Feeding Hummingbirds

Hummingbird Feeders: In the shed, hanging from rafters.

This page gives details on feeding hummingbirds.

Hummingbirds are a delight for visitors to see in the summer months, and so we make a lot of effort to bring them into the observation area.

Feeding hummingbirds is one of the most labor-intensive feeding tasks from the late spring to the early fall, mostly because the feeders must be brought in to the shed every evening, or else raccoons toss them around at night. The hummingbird juice spoils rather quickly in the heat of summer, so it needs to be replaced every two or three days, and you need to know where to find unused nectar in the refrigerator or make some up if we are out.

Where you find the feeders: In the shed, hanging from hooks screwed into the overhead rafters. Or, if no one brought feeders into the shed the night before, you will need to hunt for them. Look first to see if they were left outside — look on the shepherd hooks, on the ground below the hooks, or over the fence rails to see if raccoons tossed them into the canyon below.

If they are not outside, maybe they were brought into the building. Look in the classroom, around the sink area, or near the back entrance door. If they are not there, then it’s a mystery, and you’ll have to ask someone.

What if the nectar needs replacing? You will need to refresh the hummingbird juice if the feeders are empty or if the juice is clouded or full of debris. In the summer, that may be as often as every other day, but in early spring or late fall, when the weather is cooler, they may go three or four days before needing new nectar.

There should be a bottle of fresh nectar in the refrigerator in the classroom. Look inside the shelves on the door, and/or look for a bottle labeled “hummingbirds.”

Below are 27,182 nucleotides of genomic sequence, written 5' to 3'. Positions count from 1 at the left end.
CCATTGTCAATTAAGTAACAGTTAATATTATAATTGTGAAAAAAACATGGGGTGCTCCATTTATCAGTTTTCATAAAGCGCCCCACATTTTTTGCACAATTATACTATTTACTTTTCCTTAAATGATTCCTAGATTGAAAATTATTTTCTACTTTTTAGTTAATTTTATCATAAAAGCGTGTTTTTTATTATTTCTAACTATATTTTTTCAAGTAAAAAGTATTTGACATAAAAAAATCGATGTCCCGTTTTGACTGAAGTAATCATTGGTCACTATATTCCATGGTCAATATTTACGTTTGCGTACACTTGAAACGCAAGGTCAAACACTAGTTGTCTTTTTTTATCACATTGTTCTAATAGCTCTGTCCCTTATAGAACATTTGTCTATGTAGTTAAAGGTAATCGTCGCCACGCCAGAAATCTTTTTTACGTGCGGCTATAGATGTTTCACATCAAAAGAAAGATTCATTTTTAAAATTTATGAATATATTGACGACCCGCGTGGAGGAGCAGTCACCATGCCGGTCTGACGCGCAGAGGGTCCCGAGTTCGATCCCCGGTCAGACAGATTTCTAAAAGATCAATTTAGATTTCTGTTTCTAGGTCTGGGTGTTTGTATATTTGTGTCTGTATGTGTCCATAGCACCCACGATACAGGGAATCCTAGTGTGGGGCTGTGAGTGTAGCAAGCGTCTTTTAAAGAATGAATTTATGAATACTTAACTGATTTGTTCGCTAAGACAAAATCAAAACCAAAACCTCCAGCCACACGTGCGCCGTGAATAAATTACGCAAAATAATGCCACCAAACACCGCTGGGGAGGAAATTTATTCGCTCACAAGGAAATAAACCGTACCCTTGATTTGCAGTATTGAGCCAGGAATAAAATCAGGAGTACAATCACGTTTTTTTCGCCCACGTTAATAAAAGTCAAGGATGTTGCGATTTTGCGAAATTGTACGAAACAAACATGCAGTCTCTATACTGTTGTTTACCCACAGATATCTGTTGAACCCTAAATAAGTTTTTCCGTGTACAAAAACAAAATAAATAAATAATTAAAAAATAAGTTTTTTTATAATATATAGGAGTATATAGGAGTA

Before you put fresh nectar in a feeder, wash it out thoroughly. Check for any signs of black mold on the feeder or its ports and find a suitable brush to scrub it away. Then dry the feeder and add fresh juice, filling it up about halfway, depending on how active the hummingbirds are.

Look for a labeled bottle on a door shelf.

And what if there’s no fresh juice in the refrigerator? If you are comfortable doing so, make up some fresh juice. There should be some sugar in the cabinet above the sinks. The recipe is four parts of water to one part of sugar. Hummingbird juice is made with regular table sugar because that recipe most closely matches what they get from natural flowers. (Flowers make sucrose!)

It is best if the water is sterilized first — you can heat some up in the microwave, add the sugar to the hot water, and then you will need to let it cool down before you put it outside.

If you are uncomfortable making up the fresh juice, call Bob Walker and let him know we are out, and he’ll arrange to have some fresh juice made up for the next day.

Where do the feeders go outside? Hang them on the shepherd hooks in the back. One of them should go nearest to the observation window, so visitors can get a good closeup view of them feeding. Hang one or two more where there are other hooks outside.

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